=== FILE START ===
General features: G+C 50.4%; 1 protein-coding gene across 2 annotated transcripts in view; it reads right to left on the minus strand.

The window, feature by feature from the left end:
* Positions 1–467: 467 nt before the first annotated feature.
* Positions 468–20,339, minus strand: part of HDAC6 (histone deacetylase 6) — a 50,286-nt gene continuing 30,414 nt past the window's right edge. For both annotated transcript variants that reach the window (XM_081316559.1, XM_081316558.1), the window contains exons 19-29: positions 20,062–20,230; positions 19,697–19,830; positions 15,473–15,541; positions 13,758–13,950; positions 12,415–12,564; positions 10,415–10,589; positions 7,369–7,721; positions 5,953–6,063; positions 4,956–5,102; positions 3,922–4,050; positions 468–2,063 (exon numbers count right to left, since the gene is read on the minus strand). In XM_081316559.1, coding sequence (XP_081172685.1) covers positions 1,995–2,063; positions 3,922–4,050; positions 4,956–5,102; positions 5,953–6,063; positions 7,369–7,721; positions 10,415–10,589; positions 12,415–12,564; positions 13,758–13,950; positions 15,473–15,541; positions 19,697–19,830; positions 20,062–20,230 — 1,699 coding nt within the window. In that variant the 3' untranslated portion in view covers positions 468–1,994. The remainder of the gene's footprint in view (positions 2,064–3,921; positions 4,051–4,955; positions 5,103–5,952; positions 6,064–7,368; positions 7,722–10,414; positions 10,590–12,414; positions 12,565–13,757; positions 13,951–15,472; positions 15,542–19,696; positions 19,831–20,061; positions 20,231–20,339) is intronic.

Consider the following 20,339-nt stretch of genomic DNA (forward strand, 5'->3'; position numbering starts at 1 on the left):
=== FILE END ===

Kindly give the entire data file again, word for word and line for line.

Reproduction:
General features: G+C 50.4%; 1 protein-coding gene across 2 annotated transcripts in view; it reads right to left on the minus strand.

The window, feature by feature from the left end:
* Positions 1–467: 467 nt before the first annotated feature.
* Positions 468–20,339, minus strand: part of HDAC6 (histone deacetylase 6) — a 50,286-nt gene continuing 30,414 nt past the window's right edge. For both annotated transcript variants that reach the window (XM_081316559.1, XM_081316558.1), the window contains exons 19-29: positions 20,062–20,230; positions 19,697–19,830; positions 15,473–15,541; positions 13,758–13,950; positions 12,415–12,564; positions 10,415–10,589; positions 7,369–7,721; positions 5,953–6,063; positions 4,956–5,102; positions 3,922–4,050; positions 468–2,063 (exon numbers count right to left, since the gene is read on the minus strand). In XM_081316559.1, coding sequence (XP_081172685.1) covers positions 1,995–2,063; positions 3,922–4,050; positions 4,956–5,102; positions 5,953–6,063; positions 7,369–7,721; positions 10,415–10,589; positions 12,415–12,564; positions 13,758–13,950; positions 15,473–15,541; positions 19,697–19,830; positions 20,062–20,230 — 1,699 coding nt within the window. In that variant the 3' untranslated portion in view covers positions 468–1,994. The remainder of the gene's footprint in view (positions 2,064–3,921; positions 4,051–4,955; positions 5,103–5,952; positions 6,064–7,368; positions 7,722–10,414; positions 10,590–12,414; positions 12,565–13,757; positions 13,951–15,472; positions 15,542–19,696; positions 19,831–20,061; positions 20,231–20,339) is intronic.

Consider the following 20,339-nt stretch of genomic DNA (forward strand, 5'->3'; position numbering starts at 1 on the left):